Swadesh-My India



Temple in rural India

Meaning of Swadesh


Swadeshi, the word, originates from Sanskrit. It is a conjunction, or ‘sandhi’ of two words ‘swa’ meaning self or own and ‘desh’ meaning country. So while swadesh means one’s own country, swadeshi is an adjective that means something or someone ‘of one’s own country’. The antonym of swadeshi is videshi: videshi means ‘not of one’s country’.


Interpretations of the word ‘Swadesh’ 


The word ‘swadesh’ and ‘swadeshi’ assumed unprecedented significance in the context of British colonisation and the Indian struggle for independence from it. Mahatma Gandhi, the pioneering figure in India’s freedom movement popularised it to strengthen patriotic sentiments among fellow-Indians. Gandhi explained his interpretation of swadeshi at length. He said that ‘swadeshi’ is the spirit which forbids us against embracing anything which is not our own and limit ourselves to the use and service of our own. Gandhi contended that a nation’s people must engage themselves totally with everything that is swadeshi and do things that promote one’s own nation’s welfare and not others.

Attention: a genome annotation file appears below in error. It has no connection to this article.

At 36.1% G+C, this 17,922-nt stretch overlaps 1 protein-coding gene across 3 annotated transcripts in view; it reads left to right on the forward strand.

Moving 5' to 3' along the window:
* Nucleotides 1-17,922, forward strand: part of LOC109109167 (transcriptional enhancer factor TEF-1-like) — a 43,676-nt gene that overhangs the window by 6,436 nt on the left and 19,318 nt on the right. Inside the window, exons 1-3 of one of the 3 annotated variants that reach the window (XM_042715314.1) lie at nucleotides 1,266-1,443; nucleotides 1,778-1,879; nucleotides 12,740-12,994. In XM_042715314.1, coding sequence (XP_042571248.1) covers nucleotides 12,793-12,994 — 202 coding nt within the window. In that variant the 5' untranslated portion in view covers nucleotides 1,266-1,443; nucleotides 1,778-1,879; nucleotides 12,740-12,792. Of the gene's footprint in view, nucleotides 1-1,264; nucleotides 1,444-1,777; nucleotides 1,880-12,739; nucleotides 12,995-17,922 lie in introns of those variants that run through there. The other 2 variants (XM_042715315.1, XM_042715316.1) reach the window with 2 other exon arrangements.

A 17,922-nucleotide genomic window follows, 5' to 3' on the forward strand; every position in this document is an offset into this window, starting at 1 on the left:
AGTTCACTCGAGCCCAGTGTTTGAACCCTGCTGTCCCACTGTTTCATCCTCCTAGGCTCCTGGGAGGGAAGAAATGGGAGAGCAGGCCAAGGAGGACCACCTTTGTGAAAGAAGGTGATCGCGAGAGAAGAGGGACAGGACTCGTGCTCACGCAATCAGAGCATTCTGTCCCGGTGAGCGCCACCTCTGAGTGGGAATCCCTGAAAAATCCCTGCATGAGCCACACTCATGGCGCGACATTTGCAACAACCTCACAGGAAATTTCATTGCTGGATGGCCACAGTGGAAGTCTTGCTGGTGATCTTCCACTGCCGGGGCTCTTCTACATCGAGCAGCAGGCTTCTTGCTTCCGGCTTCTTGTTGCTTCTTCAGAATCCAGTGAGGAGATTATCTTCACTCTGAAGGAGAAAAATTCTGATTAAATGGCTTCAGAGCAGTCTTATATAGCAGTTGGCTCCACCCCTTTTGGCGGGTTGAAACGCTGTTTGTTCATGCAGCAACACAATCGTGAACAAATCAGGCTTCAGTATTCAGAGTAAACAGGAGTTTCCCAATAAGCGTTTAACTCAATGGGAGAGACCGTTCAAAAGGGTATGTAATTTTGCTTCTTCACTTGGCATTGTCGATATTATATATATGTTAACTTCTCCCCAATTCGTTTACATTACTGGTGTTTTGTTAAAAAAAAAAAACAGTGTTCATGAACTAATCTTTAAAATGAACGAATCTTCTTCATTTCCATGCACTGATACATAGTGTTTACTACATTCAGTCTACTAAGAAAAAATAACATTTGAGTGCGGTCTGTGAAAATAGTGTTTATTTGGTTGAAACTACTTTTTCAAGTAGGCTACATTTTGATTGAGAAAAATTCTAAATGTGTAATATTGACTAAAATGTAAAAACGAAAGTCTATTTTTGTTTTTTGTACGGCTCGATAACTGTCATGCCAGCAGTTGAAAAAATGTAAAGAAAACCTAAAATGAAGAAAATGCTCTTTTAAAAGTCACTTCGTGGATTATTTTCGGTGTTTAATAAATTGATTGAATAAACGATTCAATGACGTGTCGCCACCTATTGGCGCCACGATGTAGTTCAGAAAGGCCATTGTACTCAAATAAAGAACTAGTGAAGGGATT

Based on this premise, Gandhi popularised the use of charkha and rejection of foreign goods to promote self-sufficiency. He also encouraged the home-grown associations of village panchayats as institutions of self-governance or ‘swaraj’, another term popularized by him. As part of the swadeshi program, Gandhi instilled in people the need to relearn the knowledge in vernaculars, history and science that India has to offer.


Gandhi intended to make it conspicuous that swadeshi was not a form of revenge against the foreign coloniser or an exclusivist agenda but an expression of sincerity and loyalty to one’s country and taking responsibility for its well-being.

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